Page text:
This week and next are the two most stressful of the entire season for Titia farmer. I find myself in that ‘perfect storm’ type of position. First there’s the famous ‘three goose day’ last Sunday that correctly foretold of another brush with frost–we escaped again with minimal damage, but the time of bringing in tomatoes and squash is definitely here–a very big job, and I have no idea how to squish it in to an already hectic schedule. Second there are the pigs–half left on Monday and I have been pressed into service by an overworked butcher to help wrap the meat. The second half goes out on the day after Thanksgiving and by then I have to have all orders organized, probably the first batch will have to be delivered sometime in the craziness of the Thanksgiving week—that being the week that everybody’s thoughts turn to food and lots of it. Add in the usual Thanksgiving feast en famille and all I can hope for is to get to the other side of this in one piece!
In the meantime the garden is doing just fine. With the rain they received, plants are doing what they can. But keep in mind that Sept. 21 has about as much daylight as March 21(which is to say not very much sun time). Warmth is also critical because plants don’t really photosynthesize much below 10 degrees C. But so far, so good.The low temperatures have been no worse than about 3-4 degrees C. and we can withstand that nicely.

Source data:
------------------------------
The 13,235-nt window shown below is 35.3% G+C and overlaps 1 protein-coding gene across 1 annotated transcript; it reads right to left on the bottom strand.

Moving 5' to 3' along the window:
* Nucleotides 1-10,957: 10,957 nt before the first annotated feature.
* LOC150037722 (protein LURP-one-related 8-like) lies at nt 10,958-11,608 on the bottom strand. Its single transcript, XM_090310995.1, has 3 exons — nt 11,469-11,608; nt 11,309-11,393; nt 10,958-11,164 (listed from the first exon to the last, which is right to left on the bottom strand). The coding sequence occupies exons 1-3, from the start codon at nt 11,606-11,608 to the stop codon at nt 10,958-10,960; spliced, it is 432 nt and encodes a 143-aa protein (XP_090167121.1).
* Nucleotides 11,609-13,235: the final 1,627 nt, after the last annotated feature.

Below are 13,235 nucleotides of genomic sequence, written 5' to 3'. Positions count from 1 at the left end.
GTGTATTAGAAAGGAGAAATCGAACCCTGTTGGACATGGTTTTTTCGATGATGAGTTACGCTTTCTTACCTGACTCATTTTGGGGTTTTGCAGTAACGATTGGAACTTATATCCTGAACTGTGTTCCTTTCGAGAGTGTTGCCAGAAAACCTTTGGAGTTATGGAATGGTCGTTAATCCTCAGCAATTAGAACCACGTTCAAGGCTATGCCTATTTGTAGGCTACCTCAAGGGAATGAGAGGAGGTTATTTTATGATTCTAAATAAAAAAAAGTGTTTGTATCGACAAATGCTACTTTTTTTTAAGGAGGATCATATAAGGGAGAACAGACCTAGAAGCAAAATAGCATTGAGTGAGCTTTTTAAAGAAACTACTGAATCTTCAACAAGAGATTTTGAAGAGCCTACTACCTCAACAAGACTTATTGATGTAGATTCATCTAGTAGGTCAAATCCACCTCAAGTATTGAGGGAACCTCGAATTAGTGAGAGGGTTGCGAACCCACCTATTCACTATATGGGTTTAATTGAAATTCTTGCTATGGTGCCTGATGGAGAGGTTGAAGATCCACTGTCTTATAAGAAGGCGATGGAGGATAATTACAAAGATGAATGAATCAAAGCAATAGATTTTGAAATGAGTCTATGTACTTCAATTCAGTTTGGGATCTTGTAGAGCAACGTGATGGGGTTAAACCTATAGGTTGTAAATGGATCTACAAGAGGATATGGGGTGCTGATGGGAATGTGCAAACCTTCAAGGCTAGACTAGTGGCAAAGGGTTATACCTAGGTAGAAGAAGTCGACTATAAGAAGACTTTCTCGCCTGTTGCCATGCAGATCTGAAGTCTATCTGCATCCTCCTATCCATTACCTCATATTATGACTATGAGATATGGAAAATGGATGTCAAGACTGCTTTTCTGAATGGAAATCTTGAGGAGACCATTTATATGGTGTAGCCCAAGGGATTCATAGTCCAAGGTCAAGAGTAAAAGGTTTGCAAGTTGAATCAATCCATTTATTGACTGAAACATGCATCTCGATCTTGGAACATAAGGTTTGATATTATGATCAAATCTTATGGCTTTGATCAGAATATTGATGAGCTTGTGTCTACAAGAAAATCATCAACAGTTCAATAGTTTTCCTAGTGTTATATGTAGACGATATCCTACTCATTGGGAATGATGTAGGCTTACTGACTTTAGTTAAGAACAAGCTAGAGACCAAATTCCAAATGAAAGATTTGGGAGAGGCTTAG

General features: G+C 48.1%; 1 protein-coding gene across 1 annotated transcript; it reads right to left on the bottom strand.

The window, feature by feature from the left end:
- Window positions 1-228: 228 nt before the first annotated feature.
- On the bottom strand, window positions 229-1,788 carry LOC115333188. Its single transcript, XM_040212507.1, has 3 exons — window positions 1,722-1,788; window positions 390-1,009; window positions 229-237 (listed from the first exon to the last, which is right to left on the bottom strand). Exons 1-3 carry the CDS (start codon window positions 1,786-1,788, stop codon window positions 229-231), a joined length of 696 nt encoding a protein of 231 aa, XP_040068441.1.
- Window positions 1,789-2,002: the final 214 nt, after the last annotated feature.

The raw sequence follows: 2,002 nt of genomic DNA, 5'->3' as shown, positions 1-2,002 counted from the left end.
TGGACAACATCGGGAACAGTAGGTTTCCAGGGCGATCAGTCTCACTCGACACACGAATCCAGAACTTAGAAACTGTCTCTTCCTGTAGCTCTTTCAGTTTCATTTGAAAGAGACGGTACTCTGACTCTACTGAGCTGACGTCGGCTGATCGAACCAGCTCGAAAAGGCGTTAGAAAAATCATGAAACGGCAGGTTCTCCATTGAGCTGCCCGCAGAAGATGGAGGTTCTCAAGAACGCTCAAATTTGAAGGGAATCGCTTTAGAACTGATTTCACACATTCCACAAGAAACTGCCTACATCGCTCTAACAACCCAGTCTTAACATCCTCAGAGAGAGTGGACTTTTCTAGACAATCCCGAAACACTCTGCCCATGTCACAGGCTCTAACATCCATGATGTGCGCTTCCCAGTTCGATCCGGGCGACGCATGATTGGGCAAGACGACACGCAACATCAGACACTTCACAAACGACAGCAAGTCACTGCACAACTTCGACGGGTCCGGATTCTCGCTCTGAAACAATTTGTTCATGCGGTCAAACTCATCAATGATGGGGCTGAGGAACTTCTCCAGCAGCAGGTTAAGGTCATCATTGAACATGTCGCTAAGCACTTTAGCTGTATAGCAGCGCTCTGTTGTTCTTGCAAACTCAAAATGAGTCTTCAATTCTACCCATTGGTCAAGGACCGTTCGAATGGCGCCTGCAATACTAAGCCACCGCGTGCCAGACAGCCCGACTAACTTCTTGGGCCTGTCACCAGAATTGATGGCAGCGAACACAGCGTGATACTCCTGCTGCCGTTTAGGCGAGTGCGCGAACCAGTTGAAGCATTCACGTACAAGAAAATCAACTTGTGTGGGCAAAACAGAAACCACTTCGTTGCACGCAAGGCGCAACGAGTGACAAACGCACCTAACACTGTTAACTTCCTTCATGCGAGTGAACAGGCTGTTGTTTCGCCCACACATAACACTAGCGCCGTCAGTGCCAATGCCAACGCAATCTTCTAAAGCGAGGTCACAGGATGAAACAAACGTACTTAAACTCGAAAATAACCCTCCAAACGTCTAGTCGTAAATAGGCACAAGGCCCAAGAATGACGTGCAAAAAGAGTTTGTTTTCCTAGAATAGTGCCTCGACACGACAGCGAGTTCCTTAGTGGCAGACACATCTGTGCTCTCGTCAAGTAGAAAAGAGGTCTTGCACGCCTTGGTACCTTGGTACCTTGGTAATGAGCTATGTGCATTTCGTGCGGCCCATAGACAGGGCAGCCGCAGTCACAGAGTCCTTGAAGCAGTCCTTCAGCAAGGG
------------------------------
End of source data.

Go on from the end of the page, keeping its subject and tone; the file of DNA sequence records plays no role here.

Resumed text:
So on to your boxes: the delicata squash is the first winter squash that ripens. I will be picking buttercup squash for your Thanksgiving boxes, but neither the delicata nor buttercup has been “cured”, which means sitting, post-harvest, in a cozy warm place. This sweetens the flesh; the longer they stay cozy (within reason) the more deliciously ripe they become; so squash saved actually gets better for a number of months, as long as it isn’t starting to rot. In light of three goose day, I figured I better give you zucchini once more while we still could. The small boxes actually have one scallopini suitable for stuffing and BBQing or baking plus one zucchini. Large boxes get another allotment of beans. All get kale, the firmer curly winter type. This makes great kale chips: cut into large chip size pieces, drizzle with olive oil, lemon juice and salt to taste and rub in slightly. Then dry in oven at low temperature till they are dry and crispy, or else try the speed method of roasting for about 8 minutes at 400 and watch they don’t burn. Carrots are also in boxes, these are the fresh eating kind–best used raw–and onions for next week’s stuffing or whatever: these keep if left at room temp. indefinitely. Top it all off with fall salad greens (check out that red cabbage!) and you’re all set to enjoy great food all week.
That’s it for now,